“Shrunken jew heads” has also now been declared an elaboration.
    But at one time, these were FACTS. Now OPINIONS

  22. Sorry Roy, but the entire corpus of Holocaust denial claims has been demonstrated to be intentional and deliberate lying for the purposes of furthering neo-nazi anti-Semitic attacks.

    There is not a single Holocaust denier who has not referenced David Irving’s work or been referenced by him. The world got to see his lies exposed to the public.

    They even made a nice dramatization of it with the lovely and talented Rachel Weisz.

    Your denial of such developments is irony incarnate.

  23. While there are no actual examples of shrunken heads of Jews or soap made out of human fat, there are at least three cases of tattoos skinned from Buchenwald victims; from corner holes, they may have been kept in a scrap book. There is also a lampshade made from human flesh that someone bought at a garage sale six months after Hurricane Katrina that the seller claimed was made from the skin of Jews, but no one has been able to tie it to the Nazis.

  24. Senator Moynihan said “Everyone is entitled to his own opinion, but not to his own facts.”, yet here you are.

  25. Very true. But the question is: Why should we censor people who deny facts?

  26. There is no evidence for a planned extermination of the jews. Hitler worked with jewish groups to get jews out of Germany & to Palestine before the war started. When the war started he put jews in internment camps as “foreign subversives,” just as we did with the Japanese. The allies bombed the transportation infrastructure, keeping food from being delivered to the camps. Starvation lead to mass deaths, often from typhus. Even after the allies liberated camps, 100s of inmates continued to die every day for weeks from such diseases. Anne Frank’s father was treated multiple times for typhus, and was in the infirmary being treated when his camp was captured by the allies.

    The so-called “gas chambers” often had wooden doors, which would absorb poison and infect any who touched it. It takes many hours to fully burn a human body. (6 million) X (# of hours to burn a body) / (# of ovens) = they would have still been burning the bodies into the ’90s.

    Zyklon B was to kill the lice that spread typhus, it does not kill people.


    The most damning evidence against the holocaust is the fact that if it was real, there would be no need to make it illegal to question it.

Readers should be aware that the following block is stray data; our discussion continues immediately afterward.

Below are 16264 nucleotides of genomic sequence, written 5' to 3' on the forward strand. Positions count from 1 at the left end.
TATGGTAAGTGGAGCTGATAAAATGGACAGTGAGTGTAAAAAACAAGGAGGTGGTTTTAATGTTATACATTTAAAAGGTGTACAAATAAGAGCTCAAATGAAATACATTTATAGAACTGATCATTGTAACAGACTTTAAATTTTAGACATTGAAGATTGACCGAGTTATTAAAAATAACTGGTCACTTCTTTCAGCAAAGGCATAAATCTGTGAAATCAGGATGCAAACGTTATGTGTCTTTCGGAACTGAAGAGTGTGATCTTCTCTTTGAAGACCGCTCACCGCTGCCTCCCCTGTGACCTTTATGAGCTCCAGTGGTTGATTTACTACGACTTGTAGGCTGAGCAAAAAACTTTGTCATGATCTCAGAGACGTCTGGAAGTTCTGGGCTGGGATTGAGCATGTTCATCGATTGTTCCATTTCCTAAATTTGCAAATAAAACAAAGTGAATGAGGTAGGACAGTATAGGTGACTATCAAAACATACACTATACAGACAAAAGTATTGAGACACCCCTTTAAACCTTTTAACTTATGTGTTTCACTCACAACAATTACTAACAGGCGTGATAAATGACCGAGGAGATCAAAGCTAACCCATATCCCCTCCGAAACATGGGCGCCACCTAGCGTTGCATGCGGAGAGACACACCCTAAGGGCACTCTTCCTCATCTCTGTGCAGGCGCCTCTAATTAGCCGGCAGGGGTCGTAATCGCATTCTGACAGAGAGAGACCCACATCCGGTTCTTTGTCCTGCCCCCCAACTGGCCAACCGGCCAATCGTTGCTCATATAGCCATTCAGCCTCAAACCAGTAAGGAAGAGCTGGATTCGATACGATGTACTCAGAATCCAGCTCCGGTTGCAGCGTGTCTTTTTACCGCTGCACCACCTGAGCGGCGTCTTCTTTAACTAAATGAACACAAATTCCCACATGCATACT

27. “People who deny the Holocaust are anti-Semites, plain and simple. ”

    Do you know everyone who does not believe in the holocaust? No! So how can you know what every single one believes? You can’t!

    This is like saying: People who believe in the existence Yahweh are racists, plain and simple.

    That’s foolish and wrong.

    “Imagine someone saying on Facebook that black slavery of the 18th and 19th centuries was a fiction.” He will be refuted in not time with solid evidence. Thus, we have nothing to fear.

    “Or imagine that some Facebook users want to say that homosexuality is a mental illness and tout various “cures” for LGBT behavior. Would he let that happen?” People would dispute this thesis and present evidence disproving it. This discussion has been going on for decade without any dire consequences. Thus, we have nothing to fear.

    “But one truth must be beyond debate: The Holocaust happened.” Nothing is beyond peaceful debate. We shall debate whether the earth is round, Neil Armstrong set foot on the moon, 9-11 was an inside job, Yahweh exists, and whether the holocaust happened. That’s freedom of speech.

    The truth cannot be refuted. Thus, the truth will prevail in an open debate. The truth shall set you free.

  28. FaceBook shouldn’t censor anyone. What rabbi says is true about Zuckerberg not allowing slavery deniers or people who claim to have a cure for homosexuality, but if free speech is to mean anything, those people should be able to say whatever they want to all two of their followers. Censorship is far more dangerous than anything that anyone can say, and the proof is that free speech is the first thing to fall in totalitarian regimes.

  29. And too many Jews hate Arabs. If you dish out racist stupidity (i.e., referring to the bombing of Gaza as “mowing the lawn”), you have to be prepared to take it.